Post your spring Wildies for '08!
Spring Natives for '08
I really need to get some of those for my future native garden. Theyre so pretty!
Claypa-you're ahead of me.I haven't even seen the crocuses & hyacinths bloom here yet.Just a few leaves up.
Very lovely Claypa, we have trout lilies in Texas too, but for a very short time.
oh man i want some of those trout lilies! SO pretty!!
My brother was describing these plants he saw in the park, and I thought maybe trilliums or something, so I went and looked at break time. I was really surprised, I don't think I've seen trout lilies before. The ground was covered with them, so I guess they can't be too hard to grow, if they're in the right spot. They were growing under tall trees, not too far from a stream. Maybe I'll look for seeds, if I can remember...
I really liked the Dicentra. I bet they're really easy to grow, if they're anything like bleeding hearts.
One more trout lily pic:
I hear that trout lilies take seven years from seed to bloom and they dye after they bloom and make seed, so if you want them blooming continuous years you have to plant seed seven years in a row.
Im thinking we may have those here. They arent blooming yet but I think I saw the leaves by my trillium and wild violets. Ill have to check it out when my rash is gone.
A particularly nice form of trout lily, claypa. I didn't know there were any with colored petal backs.
I have never tried to grow Dutchman's breeches myself, so I can't actually say how easy they are. But I can pretty much guarantee they aren't as easy as old fashion bleeding hearts (D. spectabilis).
We are still weeks away from the wildflowers starting, except for this one.
This Round-lobed Hepatica was found a few years back, when my SIL was camping early in our woods and raked the leaves off from it.
(they bloom hidden under the leaves)
The next year I found it and moved it to an area by the house. It has thrived.
I do have to find it under the leaves though.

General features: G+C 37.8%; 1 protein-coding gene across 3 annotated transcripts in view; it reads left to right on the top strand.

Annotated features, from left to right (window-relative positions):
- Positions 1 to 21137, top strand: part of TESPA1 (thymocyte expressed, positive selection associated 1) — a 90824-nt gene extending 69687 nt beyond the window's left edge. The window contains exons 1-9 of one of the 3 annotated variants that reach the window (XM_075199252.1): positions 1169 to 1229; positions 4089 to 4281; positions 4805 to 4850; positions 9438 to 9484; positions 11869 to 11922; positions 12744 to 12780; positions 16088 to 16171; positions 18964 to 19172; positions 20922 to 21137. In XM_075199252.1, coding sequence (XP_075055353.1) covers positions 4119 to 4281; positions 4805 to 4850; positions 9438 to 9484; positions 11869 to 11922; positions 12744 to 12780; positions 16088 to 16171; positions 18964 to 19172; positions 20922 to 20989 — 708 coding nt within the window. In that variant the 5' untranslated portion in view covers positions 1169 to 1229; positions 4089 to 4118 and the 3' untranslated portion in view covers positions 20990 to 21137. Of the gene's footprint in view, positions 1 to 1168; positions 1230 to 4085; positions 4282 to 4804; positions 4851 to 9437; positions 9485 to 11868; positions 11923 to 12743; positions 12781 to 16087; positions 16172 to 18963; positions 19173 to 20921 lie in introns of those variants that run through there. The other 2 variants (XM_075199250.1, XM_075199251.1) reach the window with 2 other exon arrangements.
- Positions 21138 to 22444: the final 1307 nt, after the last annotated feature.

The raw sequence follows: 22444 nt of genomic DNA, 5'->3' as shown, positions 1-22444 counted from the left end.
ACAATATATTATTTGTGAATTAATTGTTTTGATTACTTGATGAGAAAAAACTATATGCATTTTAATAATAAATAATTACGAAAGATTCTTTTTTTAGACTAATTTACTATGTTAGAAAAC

I am sure there are others in the woods, (if I wanted to rake all the leaves to find them)
It has several blooms, but this is the first couple to open.
Thanks, I bet it is more open today. Should try for another picture.
Oh, that seed I put out for the Nerve-Ray finally paid off. I found one blooming on the front slope of my property. Yay!
Nice Trill. All that is zone 4b already? That is something.
Here we always seem to go from 30's to 70's in a day, then when you get the shorts out, it is back to 30's again. Usually the plants and trees are not even fooled by the early warmth.
This year though, it stuck around even reaching 80's for 3 weeks. The plants couldn't stand it, the birds, bugs and bees, could not wait. Now, we are in the twenties this morning. I am afraid there will be lots of damage.
Walking yesterday I saw many plants at least a week early. I even found wild strawberry blossoms.
The cold is suppose to continue. These may be the only pics I get of some of my wildflowers.
Here is a trillium ready to bloom (from yesterday)
Nice pics Trillium.
At first I was going to say your Anemonella thalictroides photo is Anemone quinquefolia, native here, but I don't think that's quite right either. But it is not A. thalictroides. Rue anemone will have multiple flowers per stem (on most flowering stems), and flowers often possess more than five petals. The leaves are also differently shaped, more like a paddle. BTW, Anemonella thalictroides is now Thalictrum thalictroides. I have a really bad pic of MN native T.t. below. Google will do much better.
So, I am wondering what that is in your photo. I suppose there could be a wide species variation of quinquefolia. But I suspect that, whereever you are, you may have a species I am not familiar with. It doesn't look like the Isopyrum biternatum (now Enemion biternatum) that is native here either.
Perhaps someone else can shed some light?